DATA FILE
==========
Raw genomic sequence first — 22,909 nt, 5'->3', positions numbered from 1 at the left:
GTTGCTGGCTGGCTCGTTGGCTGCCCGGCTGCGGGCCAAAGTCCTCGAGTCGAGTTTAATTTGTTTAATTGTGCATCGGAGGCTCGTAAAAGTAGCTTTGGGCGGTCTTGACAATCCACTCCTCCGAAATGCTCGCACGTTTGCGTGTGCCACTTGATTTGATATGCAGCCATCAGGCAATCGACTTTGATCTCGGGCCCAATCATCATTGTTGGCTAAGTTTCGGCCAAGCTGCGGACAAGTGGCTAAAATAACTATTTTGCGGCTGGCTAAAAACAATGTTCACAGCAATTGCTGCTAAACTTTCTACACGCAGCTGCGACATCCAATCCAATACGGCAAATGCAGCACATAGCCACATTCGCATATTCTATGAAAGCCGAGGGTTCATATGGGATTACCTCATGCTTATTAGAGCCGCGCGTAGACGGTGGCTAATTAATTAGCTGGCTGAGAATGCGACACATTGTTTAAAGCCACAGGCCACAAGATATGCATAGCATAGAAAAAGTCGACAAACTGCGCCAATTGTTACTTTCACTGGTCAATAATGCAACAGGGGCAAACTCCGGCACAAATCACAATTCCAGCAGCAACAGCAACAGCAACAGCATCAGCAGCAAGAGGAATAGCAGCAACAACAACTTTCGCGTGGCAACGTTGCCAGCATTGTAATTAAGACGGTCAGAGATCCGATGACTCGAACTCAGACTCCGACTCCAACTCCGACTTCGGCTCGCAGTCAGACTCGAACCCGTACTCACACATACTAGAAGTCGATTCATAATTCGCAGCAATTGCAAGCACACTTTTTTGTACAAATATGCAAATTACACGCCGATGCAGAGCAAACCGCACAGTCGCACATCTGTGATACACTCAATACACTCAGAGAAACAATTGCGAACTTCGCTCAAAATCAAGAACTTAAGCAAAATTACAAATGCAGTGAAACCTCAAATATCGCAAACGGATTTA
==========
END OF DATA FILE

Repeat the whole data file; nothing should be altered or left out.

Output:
Raw genomic sequence first — 22,909 nt, 5'->3', positions numbered from 1 at the left:
GTTGCTGGCTGGCTCGTTGGCTGCCCGGCTGCGGGCCAAAGTCCTCGAGTCGAGTTTAATTTGTTTAATTGTGCATCGGAGGCTCGTAAAAGTAGCTTTGGGCGGTCTTGACAATCCACTCCTCCGAAATGCTCGCACGTTTGCGTGTGCCACTTGATTTGATATGCAGCCATCAGGCAATCGACTTTGATCTCGGGCCCAATCATCATTGTTGGCTAAGTTTCGGCCAAGCTGCGGACAAGTGGCTAAAATAACTATTTTGCGGCTGGCTAAAAACAATGTTCACAGCAATTGCTGCTAAACTTTCTACACGCAGCTGCGACATCCAATCCAATACGGCAAATGCAGCACATAGCCACATTCGCATATTCTATGAAAGCCGAGGGTTCATATGGGATTACCTCATGCTTATTAGAGCCGCGCGTAGACGGTGGCTAATTAATTAGCTGGCTGAGAATGCGACACATTGTTTAAAGCCACAGGCCACAAGATATGCATAGCATAGAAAAAGTCGACAAACTGCGCCAATTGTTACTTTCACTGGTCAATAATGCAACAGGGGCAAACTCCGGCACAAATCACAATTCCAGCAGCAACAGCAACAGCAACAGCATCAGCAGCAAGAGGAATAGCAGCAACAACAACTTTCGCGTGGCAACGTTGCCAGCATTGTAATTAAGACGGTCAGAGATCCGATGACTCGAACTCAGACTCCGACTCCAACTCCGACTTCGGCTCGCAGTCAGACTCGAACCCGTACTCACACATACTAGAAGTCGATTCATAATTCGCAGCAATTGCAAGCACACTTTTTTGTACAAATATGCAAATTACACGCCGATGCAGAGCAAACCGCACAGTCGCACATCTGTGATACACTCAATACACTCAGAGAAACAATTGCGAACTTCGCTCAAAATCAAGAACTTAAGCAAAATTACAAATGCAGTGAAACCTCAAATATCGCAAACGGATTTA